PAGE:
Monday, July 16, 2012
I'm not looking forward to it. My index finger has seemed to heal properly, but if I bump it even slightly I get a sensation not unlike you get when you bump your "crazy bone" in your elbow.
My Facebook Friends already know what happened last Tuesday morning....a tin can lid collided with my finger, forcefully. It was shockingly deep, lots of blood....well, I'll stop there. I'm sure you don't want to hear it and I don't care to relive it. Once home from the emergency room I was able to piece together what happened. A rag had fallen down behind the garbage can that comes out on a rail when you open the cabinet door under the sink. I was in a hurry, doing two things at once (as is my nature, not because I lack time) and I used my knee to close the door. But because of the rag, the can bounced back causing the door to hit my hand which was holding the sharp lid.
Of course, (as is also my nature) I need to reflect on this episode in my life to garner as much from it as I can. It is costing us who knows how many hundreds of dollars since I have such a large deductible on my medical insurance. I'm unable to type very fast since I can't use that finger and you knows how long before that crazy bone sensation goes away. I missed a week at the Fitness Center since I came down with a 102 temperature the next day and I thought it best to save my energy for healing. I can't work in my garden for fear of pulling my wound apart. There are various other activities I'm cautious about, too. So you see, I've got to get my time and money's worth out of this experience!
My immediate thought at the time was that I need to be more deliberate in my actions--slow down and do one movement at a time. I had even been given a "warning" through a story earlier that morning in Alan Cohen's book. The cost to learn his lesson, however, was merely a pushed out screen on his door. And now that I'm writing about it, I realize the black snake in the grass a few days before was another warning. I was walking out to the clothesline looking everywhere around me except in front of me when I almost crossed the snake's path. Paying attention is part of being deliberate. Perhaps by the time my nerve endings reattach and stop giving me a shock I'll have finally learned this lesson because, believe me, I am paying very close attention to what comes near my hand and making deliberate movements with it.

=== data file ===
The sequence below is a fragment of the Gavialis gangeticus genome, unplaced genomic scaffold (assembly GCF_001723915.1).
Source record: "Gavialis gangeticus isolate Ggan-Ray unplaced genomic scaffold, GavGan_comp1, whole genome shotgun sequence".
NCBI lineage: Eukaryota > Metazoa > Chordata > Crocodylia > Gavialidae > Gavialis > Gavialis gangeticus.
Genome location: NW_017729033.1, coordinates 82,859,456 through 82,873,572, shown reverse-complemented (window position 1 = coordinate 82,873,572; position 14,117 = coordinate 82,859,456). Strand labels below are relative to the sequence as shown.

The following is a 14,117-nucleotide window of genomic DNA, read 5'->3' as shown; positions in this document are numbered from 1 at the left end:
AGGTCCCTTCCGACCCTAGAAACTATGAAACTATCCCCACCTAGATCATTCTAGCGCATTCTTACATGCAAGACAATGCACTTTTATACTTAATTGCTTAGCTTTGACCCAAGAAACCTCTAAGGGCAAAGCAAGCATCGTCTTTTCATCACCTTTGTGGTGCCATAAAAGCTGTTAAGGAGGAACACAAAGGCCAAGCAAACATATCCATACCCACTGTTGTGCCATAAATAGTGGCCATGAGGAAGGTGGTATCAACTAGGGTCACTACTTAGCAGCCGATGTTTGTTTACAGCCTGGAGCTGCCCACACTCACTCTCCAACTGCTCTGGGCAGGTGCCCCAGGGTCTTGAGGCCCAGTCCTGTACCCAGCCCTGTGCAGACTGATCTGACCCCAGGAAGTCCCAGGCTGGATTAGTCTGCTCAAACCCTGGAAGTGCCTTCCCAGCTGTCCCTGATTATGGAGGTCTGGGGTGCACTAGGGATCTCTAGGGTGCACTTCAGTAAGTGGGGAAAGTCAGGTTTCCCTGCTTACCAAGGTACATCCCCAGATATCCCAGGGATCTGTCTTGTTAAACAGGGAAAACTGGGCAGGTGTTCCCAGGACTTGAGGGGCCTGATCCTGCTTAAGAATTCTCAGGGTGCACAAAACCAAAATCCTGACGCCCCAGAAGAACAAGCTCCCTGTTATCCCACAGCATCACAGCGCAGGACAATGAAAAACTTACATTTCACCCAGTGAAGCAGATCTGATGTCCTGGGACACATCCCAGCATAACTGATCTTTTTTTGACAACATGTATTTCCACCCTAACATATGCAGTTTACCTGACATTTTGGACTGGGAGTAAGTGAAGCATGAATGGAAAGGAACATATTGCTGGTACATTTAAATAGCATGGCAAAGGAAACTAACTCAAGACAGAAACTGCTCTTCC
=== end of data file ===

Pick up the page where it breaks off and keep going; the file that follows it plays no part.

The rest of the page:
This makes me think of my relationships--with God and with people. Am I paying attention and relating to them in a deliberate, conscious way? Or do I try to do two things at once? Do I give my full attention to my alone-time with God? Do I wait in expectation to hear His thoughts to my prayers? And when I'm talking to someone on the phone or in person, am I paying attention not only to what they say but how they say it? Do I hear the silence between the lines, as well?
Yes, there is much I can learn from my little bit of trauma. I hope I've learned it well, because it is not one I care to repeat!
Father, thank you that it wasn't worse--You do know, after all, what I can handle. May I learn the intended lesson(s) well. You know how I hate having to backtrack to get anywhere (that's my nature, too).
P.S. My husband has purchased me one of those can openers that fold over the edge of the lid so it is no longer sharp. Now, what to do about the knives...and my garden clippers....while I'm still learning this lesson?
Link to scripture: http://bible.cc/isaiah/28-23.htm
Take action: Financial Medical Assistance for the Needy